Improvisation Business

improvisation in business
improvisation in business - music thinking

Many people say that our times are volatile, uncertain, complex and ambiguous – some people call it the VUCA times. When making plans they try to execute them until reality comes into play. As a result, they try to quick fix everything as long as possible. Some people call this improvisation.

But improvisation is much more than just a repair mode. Improvisation can also be the start of the creative or change process to design for the VUCA times.

Improvisation in Music

All over the world musicians use improvisation from Indian classical music to Jazz. In music, there are many examples of how improvisation was the start of exceptional work. Johan Sebastian Bach, for example, was a formidable organ improviser. He used improvisation to shape his agility and often put this experience and results in a composition. It was part of his creative process. Ludwig van Beethoven’s 3rd Symphony the ‘Eroica’ – a contest between reason and emotion – finds its start at an improvisation battle. Another example is Giacinto Scelsi. He improvised on the piano and gave the recordings to a transcriber that set it into music. Later he changed the transcriptions to the final score.

Let’s not talk solely about improvisation in music but improvisation in business. The principles of improvisation can be applied to the business world to cope with volatility, uncertainty, complexity and ambiguity.

Improvisation in Business

The Danube University Krems (Austria) Professor for Innovation and Business Lukas Zenk initiated, led and organised a one week course on business improvisation:

We live in a world that is currently undergoing major changes. Many of our previous plans can no longer continue in this form and we are faced with the challenge of acting in the here and now. Improvisation means dealing with the unforeseen (“improvisus” – the unforeseen). In this course, international experts from the arts, science, and business will conduct highly interactive online sessions to teach you the mindset and methods for professional improvisation. The basis of improvisation is found in the arts (theatre, music), however, in Business Improvisation it is applied for entrepreneurial purposes to be prepared for the unexpected.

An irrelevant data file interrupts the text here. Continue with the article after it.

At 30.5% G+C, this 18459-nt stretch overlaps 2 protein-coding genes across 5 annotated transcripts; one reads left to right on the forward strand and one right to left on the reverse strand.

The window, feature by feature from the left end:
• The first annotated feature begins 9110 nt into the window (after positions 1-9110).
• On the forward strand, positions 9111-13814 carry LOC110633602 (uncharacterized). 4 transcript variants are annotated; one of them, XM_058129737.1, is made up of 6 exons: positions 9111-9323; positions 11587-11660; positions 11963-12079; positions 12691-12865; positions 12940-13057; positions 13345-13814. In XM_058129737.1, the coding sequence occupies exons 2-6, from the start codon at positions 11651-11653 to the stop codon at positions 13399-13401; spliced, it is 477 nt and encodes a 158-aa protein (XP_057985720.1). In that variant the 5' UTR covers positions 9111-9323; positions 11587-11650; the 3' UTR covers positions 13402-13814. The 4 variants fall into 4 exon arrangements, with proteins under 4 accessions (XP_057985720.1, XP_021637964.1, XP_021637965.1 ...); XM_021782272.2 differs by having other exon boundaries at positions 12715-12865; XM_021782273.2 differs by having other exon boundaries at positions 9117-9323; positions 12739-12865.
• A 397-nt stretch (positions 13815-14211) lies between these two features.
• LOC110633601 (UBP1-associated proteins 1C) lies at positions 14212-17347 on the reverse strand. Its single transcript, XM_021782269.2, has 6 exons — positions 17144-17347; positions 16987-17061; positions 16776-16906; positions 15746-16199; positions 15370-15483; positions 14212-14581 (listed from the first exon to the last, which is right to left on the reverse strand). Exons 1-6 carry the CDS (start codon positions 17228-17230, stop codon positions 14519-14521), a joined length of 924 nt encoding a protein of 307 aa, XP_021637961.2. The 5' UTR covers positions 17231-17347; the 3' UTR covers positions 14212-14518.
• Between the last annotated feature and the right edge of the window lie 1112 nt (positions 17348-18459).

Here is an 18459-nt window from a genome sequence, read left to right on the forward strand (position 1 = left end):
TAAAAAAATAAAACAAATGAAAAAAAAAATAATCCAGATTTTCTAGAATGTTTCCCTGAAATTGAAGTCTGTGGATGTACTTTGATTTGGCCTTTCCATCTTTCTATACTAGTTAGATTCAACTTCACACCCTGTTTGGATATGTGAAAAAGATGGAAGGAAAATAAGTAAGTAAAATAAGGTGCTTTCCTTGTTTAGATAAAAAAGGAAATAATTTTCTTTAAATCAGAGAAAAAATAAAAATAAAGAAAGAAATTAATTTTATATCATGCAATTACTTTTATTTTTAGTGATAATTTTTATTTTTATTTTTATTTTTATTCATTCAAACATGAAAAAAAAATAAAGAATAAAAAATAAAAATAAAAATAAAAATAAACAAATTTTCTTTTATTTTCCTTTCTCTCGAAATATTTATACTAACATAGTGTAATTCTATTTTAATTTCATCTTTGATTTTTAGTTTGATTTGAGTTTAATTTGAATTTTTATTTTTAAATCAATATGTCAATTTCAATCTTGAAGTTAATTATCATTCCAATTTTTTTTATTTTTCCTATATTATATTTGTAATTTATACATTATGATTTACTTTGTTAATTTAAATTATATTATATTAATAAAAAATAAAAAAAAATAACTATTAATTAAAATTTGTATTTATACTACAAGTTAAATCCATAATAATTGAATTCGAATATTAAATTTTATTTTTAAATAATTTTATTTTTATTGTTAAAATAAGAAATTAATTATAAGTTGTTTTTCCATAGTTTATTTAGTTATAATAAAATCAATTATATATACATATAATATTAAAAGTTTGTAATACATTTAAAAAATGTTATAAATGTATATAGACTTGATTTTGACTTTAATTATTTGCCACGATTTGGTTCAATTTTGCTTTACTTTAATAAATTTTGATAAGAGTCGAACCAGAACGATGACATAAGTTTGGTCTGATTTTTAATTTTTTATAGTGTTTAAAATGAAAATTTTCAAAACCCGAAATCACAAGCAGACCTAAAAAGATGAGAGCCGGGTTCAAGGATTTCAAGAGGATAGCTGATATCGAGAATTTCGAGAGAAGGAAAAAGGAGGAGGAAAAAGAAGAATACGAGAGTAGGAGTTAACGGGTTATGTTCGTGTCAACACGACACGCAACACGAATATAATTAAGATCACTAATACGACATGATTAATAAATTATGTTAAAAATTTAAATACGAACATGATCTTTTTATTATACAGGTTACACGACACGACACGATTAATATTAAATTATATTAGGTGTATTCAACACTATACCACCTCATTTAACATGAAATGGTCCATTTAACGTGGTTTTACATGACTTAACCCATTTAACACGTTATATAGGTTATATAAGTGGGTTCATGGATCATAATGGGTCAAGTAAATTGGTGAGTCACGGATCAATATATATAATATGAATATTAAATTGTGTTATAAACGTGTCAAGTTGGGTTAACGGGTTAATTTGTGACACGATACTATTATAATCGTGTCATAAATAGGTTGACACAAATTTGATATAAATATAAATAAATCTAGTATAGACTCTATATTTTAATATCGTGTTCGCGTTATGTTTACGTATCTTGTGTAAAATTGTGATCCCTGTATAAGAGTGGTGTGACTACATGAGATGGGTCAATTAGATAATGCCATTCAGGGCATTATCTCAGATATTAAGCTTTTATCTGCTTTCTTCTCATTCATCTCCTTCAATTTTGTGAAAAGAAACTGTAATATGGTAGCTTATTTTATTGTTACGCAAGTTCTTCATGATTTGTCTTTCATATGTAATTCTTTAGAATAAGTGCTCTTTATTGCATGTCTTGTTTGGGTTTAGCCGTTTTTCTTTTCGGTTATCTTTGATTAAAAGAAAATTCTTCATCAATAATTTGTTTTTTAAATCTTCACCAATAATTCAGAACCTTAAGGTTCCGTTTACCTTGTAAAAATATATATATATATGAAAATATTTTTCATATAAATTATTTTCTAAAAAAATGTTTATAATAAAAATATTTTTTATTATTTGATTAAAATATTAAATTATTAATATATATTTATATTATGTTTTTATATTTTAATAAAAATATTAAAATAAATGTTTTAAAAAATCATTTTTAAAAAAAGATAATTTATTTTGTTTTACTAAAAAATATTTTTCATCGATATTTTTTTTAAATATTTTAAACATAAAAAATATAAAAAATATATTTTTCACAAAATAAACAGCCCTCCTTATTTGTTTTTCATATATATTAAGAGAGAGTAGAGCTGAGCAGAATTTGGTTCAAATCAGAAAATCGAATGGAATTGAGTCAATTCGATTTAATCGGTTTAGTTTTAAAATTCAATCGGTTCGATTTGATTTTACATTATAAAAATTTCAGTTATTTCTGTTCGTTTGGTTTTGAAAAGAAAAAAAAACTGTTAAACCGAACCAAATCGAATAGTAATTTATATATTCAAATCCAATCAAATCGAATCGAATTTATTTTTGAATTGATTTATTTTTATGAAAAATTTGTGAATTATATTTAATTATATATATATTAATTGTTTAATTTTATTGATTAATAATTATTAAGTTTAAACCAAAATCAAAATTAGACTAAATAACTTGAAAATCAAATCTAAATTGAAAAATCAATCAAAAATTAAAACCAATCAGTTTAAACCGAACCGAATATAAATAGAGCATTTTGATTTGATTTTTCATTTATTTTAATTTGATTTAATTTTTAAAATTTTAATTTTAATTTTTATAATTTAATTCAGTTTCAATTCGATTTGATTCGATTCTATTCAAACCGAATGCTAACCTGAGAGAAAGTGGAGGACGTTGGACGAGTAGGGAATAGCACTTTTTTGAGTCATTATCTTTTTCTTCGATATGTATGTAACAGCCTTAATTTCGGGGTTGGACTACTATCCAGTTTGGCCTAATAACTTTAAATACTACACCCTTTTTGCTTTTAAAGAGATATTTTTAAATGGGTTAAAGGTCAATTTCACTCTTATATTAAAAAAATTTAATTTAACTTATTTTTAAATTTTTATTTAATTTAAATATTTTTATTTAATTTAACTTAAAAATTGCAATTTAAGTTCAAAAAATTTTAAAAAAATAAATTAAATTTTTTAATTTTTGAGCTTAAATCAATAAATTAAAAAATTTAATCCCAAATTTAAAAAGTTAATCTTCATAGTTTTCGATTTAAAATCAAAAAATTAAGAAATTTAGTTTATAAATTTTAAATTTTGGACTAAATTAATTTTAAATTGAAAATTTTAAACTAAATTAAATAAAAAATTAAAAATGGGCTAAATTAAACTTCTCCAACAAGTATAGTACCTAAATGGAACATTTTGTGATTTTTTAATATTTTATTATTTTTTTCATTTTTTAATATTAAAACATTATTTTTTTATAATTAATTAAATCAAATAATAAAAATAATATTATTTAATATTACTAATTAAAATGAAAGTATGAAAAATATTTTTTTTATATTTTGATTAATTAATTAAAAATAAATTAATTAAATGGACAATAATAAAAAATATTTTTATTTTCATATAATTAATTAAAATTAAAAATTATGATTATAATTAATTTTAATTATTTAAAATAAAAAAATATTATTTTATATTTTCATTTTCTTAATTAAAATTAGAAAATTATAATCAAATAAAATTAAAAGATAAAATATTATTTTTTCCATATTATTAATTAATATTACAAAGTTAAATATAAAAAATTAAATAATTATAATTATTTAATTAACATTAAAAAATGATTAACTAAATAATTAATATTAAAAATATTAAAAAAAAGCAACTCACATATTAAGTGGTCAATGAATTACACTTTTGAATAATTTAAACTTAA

Professor Wolfgang Stark (University Essen, Strascheg Center for Entrepreneurship) invited Lutz Hempel (Groovin’ Organization) and Christof Zürn to a 3-hour interactive lecture concert. An experiment in Zoom for 16 participants from various companies. Here is the introductory video with a very short glimpse of the first musical interaction.

Interesting links:
Website of the Business Improvisation Course. Prepared for the unexpected
May 25-29, 2020.

Keeping Score – Ludwig van Beethoven: Eroica
Three ways to improvise and play with the Jam Cards

Improvisation in the Music Thinking Framework

In the Music Thinking Framework, improvisation relates to JAMMIN” (one of the six cues).

JAMMIN’ is a very special cue because it is the only cue that appears on two different places in the framework: firstly, before SCORE in the challenge space and secondly, after SCORE in the solution space.

music thinking framework including six cues and many dynamics

Before SCORE

This means that ‘before SCORE’, JAMMIN’ connects with EMPATHY and PERSONALITY with the function to ‘to open up’ and ‘to sense’ new possibilities. This is comparable with improvisation as mentioned above in the examples of Beethoven and Scelsi.

Translated to a business context it means to use improvisation to sense and trying to understand the future possibilities that can emerge in relation to your audience and the environment (EMPATHY) and you as a brand and the how and why you are (PERSONALITY).

After SCORE

When JAMMIN’ appears ‘after SCORE’ it triggers the functions to ‘explore’ and ‘to create’. Meaning the SCORE gives direction to JAMMIN’.
This is comparable with improvisation like in traditional jazz were improvisation is following given material. This means, for example, a lead sheet with chord symbols and a simple melodic line with a lot of freedom for the soloist.
But if the SCORE is more determined like in a classical music score with many details, then we can talk more about the interpretation of the score than to improvise on the score. So in the classical context that would need the coaching, inspiration and vision of a conductor to bring the intention of the composer of the SCORE to a great performance.